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Poetry lovers celebrate life, works of Carl Sandburg
The words of author Carl Sandburg, the aroma of freshly brewed coffee and stacks of poetry anthologies transformed a sparsely decorated meeting room at the Cape Girardeau Public Library transforms into a literary coven Monday night.
Warming their fingers around Styrofoam cups of steaming coffee and nibbling on cookies and snacks, nine local poetry lovers -- including a writer, a housekeeper and a watercolorist -- recited their favorite Sandburg poems and discussed the man and his times.
They were gathered for this month's Poetry Coffee House at the library. Event organizer Marilyn Hutchings, a reference librarian, chose Sandburg for the topic because his birthday was Jan. 6, 1878. The two-time Pulitzer Prize winner died July 22, 1967.
Sandburg was born in a three-room cottage in Galesburg, Ill., and quit school after the eighth grade to work a variety of jobs. He delivered milk, harvested ice, laid bricks, threshed wheat and shined shoes before traveling as a hobo in 1897. Observing the sharp contrast between rich and poor developed in him a distrust of capitalism and colored his later writings.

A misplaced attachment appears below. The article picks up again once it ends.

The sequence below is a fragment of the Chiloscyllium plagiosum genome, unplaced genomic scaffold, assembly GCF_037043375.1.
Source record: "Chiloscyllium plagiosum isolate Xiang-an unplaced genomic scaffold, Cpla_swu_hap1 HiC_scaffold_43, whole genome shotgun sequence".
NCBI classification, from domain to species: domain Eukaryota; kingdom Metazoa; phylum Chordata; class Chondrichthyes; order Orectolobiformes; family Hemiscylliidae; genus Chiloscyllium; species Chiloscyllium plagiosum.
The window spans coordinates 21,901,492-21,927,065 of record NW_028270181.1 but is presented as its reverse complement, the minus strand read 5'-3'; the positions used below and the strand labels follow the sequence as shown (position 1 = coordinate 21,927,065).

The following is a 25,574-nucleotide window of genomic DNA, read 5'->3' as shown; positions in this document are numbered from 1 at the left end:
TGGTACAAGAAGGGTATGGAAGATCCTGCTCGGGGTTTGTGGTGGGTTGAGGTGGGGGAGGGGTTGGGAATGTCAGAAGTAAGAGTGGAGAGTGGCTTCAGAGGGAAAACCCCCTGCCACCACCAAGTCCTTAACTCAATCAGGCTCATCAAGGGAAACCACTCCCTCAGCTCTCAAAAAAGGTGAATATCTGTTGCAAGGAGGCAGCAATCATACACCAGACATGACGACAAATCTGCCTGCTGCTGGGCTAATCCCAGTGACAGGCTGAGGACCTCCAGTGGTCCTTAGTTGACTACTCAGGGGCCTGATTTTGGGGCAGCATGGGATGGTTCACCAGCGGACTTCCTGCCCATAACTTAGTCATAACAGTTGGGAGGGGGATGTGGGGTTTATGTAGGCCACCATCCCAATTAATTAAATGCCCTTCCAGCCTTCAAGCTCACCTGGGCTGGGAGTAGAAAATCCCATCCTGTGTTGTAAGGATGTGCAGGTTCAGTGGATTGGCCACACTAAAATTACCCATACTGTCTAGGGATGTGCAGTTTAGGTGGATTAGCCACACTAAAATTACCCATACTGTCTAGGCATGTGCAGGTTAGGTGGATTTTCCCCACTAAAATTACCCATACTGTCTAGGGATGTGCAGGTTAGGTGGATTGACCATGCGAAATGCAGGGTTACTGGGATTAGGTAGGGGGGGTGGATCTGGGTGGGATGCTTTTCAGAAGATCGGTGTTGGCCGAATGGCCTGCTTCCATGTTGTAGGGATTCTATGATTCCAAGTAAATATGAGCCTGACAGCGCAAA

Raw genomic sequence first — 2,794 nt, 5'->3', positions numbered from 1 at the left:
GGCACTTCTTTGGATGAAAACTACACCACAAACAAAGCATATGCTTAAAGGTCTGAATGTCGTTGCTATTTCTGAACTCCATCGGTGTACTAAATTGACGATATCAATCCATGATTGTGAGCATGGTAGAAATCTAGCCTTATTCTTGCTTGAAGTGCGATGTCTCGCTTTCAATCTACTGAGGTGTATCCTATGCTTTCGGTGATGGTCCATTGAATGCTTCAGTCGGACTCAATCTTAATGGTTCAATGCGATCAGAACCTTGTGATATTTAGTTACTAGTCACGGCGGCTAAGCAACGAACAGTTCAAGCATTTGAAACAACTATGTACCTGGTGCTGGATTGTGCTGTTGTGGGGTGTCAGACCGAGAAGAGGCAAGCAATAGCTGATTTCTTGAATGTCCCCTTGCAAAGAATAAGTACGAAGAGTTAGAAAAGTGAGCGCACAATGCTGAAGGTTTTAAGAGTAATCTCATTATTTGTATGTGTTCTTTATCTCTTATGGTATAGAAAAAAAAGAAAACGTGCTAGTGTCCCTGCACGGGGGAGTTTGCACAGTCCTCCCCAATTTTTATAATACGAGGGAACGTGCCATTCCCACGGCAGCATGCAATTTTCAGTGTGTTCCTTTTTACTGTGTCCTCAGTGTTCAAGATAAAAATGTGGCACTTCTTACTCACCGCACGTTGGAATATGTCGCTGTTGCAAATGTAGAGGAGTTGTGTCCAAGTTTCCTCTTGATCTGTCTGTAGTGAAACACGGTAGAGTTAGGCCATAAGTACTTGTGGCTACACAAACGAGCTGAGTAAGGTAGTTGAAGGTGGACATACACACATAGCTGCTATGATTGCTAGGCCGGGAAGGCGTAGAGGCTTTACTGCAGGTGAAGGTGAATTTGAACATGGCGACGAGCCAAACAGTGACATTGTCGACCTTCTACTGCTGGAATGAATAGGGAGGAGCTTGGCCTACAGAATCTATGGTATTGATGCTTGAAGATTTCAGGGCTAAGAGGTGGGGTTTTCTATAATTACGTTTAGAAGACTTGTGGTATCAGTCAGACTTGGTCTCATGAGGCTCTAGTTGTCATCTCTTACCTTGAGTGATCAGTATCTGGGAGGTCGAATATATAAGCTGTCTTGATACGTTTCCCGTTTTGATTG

Herb Taylor, 74, of Cape Girar-deau enjoys Sandburg's works and remembers when he appeared on a television news broadcast to endorse one of the Kennedy brothers for president.
"Because of my age, I can remember when Carl Sandburg was known as a national celebrity," Taylor told the group. "He was quite well known."
In addition to reciting poetry, the group listened to an album brought by Arthur Wilhite of Cape Girardeau containing folk music sung by Sandburg. Renate DeBlois of Cape Girardeau brought photos from a trip to Sandburg's North Carolina home and goat farm.
Hutchings spoke about Sandburg's service in the Spanish-American War in 1898 and his enrollment into Lombard College. Sandburg adopted socialist views before leaving college in his senior year. His first book of verse, "In Reckless Ecstasy," was printed in 1904. He later worked for the Wisconsin Social Democratic Party, writing and distributing political pamphlets.
Sandburg was also a reporter for the Chicago Daily News before earning acclaim for his published poetry and children's works. He produced a two-volume biography, "Abraham Lincoln: The Prairie Years," in 1926. He completed four more volumes, "Abraham Lincoln: The War Years," for which he won the Pulitzer Prize in 1940. He won his second Pulitzer for poetry in 1951.
In much of his works, Sandburg focused on the plight of poor workers -- even prostitutes.
"You can see why they called him the 'people's poet' because he really cared about the people on the fringes of society," Taylor said. "I'm a partisan. I have no objectivity when it comes to Carl Sandburg. I'm just nuts about him."
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